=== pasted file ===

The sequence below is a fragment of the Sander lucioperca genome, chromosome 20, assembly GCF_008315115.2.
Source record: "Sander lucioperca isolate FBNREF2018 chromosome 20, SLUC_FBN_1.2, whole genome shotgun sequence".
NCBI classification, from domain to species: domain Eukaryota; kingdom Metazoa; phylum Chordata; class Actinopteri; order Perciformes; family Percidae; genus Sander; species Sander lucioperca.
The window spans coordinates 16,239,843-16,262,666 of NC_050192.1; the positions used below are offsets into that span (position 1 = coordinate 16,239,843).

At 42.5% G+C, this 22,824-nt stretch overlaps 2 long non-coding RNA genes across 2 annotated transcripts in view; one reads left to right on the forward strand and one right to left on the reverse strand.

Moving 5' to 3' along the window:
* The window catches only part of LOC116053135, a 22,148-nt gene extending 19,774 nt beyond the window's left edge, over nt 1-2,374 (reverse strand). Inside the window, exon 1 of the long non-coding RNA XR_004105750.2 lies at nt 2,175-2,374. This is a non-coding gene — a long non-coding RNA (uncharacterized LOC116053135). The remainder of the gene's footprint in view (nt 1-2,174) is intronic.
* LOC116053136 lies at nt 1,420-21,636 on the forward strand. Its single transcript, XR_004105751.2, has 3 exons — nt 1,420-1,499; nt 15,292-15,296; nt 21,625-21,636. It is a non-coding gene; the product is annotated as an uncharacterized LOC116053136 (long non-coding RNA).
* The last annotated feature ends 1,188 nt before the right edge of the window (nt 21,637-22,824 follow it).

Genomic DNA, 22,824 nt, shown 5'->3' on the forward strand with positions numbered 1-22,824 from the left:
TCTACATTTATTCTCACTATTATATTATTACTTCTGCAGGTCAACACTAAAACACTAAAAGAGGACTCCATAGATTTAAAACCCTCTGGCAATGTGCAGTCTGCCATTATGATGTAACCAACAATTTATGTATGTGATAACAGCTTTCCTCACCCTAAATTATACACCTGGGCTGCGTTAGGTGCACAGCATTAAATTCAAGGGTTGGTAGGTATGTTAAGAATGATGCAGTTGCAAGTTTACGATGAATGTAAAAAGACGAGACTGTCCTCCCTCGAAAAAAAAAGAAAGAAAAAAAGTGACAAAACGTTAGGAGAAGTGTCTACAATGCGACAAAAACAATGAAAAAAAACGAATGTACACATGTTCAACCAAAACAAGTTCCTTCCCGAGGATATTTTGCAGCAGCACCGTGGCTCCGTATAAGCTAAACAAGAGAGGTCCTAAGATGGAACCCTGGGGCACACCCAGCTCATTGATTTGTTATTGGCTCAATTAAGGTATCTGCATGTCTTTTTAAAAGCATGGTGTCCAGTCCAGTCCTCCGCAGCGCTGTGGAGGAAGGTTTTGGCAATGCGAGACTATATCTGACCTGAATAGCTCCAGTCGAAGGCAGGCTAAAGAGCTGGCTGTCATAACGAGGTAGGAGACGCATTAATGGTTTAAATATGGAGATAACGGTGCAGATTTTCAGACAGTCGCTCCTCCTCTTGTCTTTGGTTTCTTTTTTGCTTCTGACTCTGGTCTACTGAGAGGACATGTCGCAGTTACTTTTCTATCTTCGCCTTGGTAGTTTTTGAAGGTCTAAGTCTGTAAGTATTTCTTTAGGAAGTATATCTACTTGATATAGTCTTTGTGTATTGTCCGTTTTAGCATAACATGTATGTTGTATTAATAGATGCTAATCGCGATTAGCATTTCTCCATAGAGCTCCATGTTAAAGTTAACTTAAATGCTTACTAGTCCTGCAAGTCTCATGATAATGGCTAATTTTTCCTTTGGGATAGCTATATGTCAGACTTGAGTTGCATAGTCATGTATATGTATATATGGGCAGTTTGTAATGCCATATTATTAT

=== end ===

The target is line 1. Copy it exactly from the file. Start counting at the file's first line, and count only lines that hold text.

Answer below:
The sequence below is a fragment of the Sander lucioperca genome, chromosome 20, assembly GCF_008315115.2.